But the doubts go much further. Researchers have questioned whether MRI scanning can give reliable results about individuals’ mental states.
This throws into question the view that psychologists can accurately infer from fMRI scans patients’ mental conditions and whether, for example, their mood states are happy or depressed, as well as the effectiveness of medications to treat low mood — for instance, as seen by changed activity in a specific area of the brain.
Two years ago, psychologists at Duke University in North Carolina reviewed 56 studies that used repeated fMRI scans of 90 people’s brains and showed that the results were vastly different from test to test, even if the tests were repeated within a few days or weeks.
This means that the fMRI brain scan results of a person completing a memory task or watching a film, for example, could easily be entirely different when tested under the same circumstances a week later, even though they’re feeling and thinking the same.
This lack of consistency means that the scans can’t give reliable data on people’s mental functioning or health, reported the journal Psychological Science.
The study’s lead author, Ahmad Hariri, a professor of psychology and neurology, says: ‘If a measure gives a different value every time it is administered, it can hardly be used to make predictions about a person. Better measures are needed to achieve clinically useful results.’
Researchers have questioned whether MRI scanning can give reliable results about individuals’ mental states
Such concerns were reinforced in June by a major report in the journal Nature, with the researchers arguing that fMRI brain scanning studies produce such highly complex and variable results that even large projects that involve hundreds or thousands of patients are still too small to reliably detect most links between the way people’s brains function and the way they behave.
Scott Marek, an assistant professor of psychiatry at Washington University, discovered the problem when he scanned the brains of 2,000 children to try to establish links between their brain activity and their IQ.
To double-check that his results were consistent, Scott Marek split them into two equal sets and analysed them in the same way.
If the results were consistent, the two sets would produce broadly the same data. But they did not. They were very different.
‘I was shocked,’ he says.
Even with large studies such as his, the individual brain scans showed such variable results that broad-scale conclusions about relationships between brain activity and behaviour or intelligence could not be made reliably.
Dr Joanna Moncrieff, a psychiatrist and professor of critical and social psychiatry at University College London agrees.
‘While fMRI scans can show something dynamic is going on in a brain, they don’t provide any evidence for establishing what causes this dynamic activity to happen.
‘The scan shows a brain that is active at that moment, without explaining why.
‘Similarly, no one has ever clinically demonstrated with fMRI scans any identifiable biological mechanism in the brain that consistently underlies depression or other mental disorder,’ she adds.
‘So to claim, as drug researchers do, that they can show in fMRI scans that drugs such as antidepressants, or psychedelics, can rectify mental disorders such as depression makes no sense.’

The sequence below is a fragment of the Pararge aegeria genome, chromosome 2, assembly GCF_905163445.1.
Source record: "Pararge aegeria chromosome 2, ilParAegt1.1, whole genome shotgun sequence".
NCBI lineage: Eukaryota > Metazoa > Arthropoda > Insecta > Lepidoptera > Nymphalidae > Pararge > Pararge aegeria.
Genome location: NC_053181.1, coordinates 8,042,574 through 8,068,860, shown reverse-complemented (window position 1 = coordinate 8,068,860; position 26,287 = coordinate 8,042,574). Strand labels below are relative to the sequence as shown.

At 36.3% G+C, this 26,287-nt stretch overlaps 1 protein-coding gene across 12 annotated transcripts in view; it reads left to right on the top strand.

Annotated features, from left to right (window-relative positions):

Karl Friston, a professor of neuroscience at University College London and a global authority on brain imaging, says Scott Marek’s results reveal the complexity in getting reliable results from MRI studies.
Even those that involve thousands of patients can produce apparently convincing but bad results, he told Good Health.
This is due to something Professor Friston calls ‘the fallacy of classical inference’: if there’s lots of data swirling around, it is easier to ‘see’ patterns even though they are coincidental.
‘If we can understand the connectivity between different brain regions and how that might go awry in disorders such as schizophrenia, autism, depression or Parkinson’s, we may be able to understand the failures of this message-passing’
It’s rather like seeing faces in randomly patterned carpets.
Where MRI-scanning science can prove useful, he says, is in deep-dive studies of individuals’ brains to establish how they pass messages around.
‘If we can understand the connectivity between different brain regions and how that might go awry in disorders such as schizophrenia, autism, depression or Parkinson’s, we may be able to understand the failures of this message-passing and find drug therapies to address the problems,’ says Professor Friston.
He adds that while Thirza Dado’s research is definitely reputable science, a fundamental problem is that our brains don’t see things such as faces in photographic style but rather like a Picasso painting: our brains note the side of a nose, an eye, a fringe, and put them together.
So MRI scans will never be able to pull a real-life picture of a face out of someone’s brain.
But he agrees this approach may be a vast help in creating artificial vision: ‘It’s similar to hearing aids,’ he says.
‘If you can identify the visual information that matters, you can emphasise it. This could help people with, for example, partial blindness, by finding out what frequencies produce the best representations and enhancing them.’
So reading minds may still be a long way off. But it appears that the super-tech world of MRI and artificial intelligence could one day restore sight to the blind.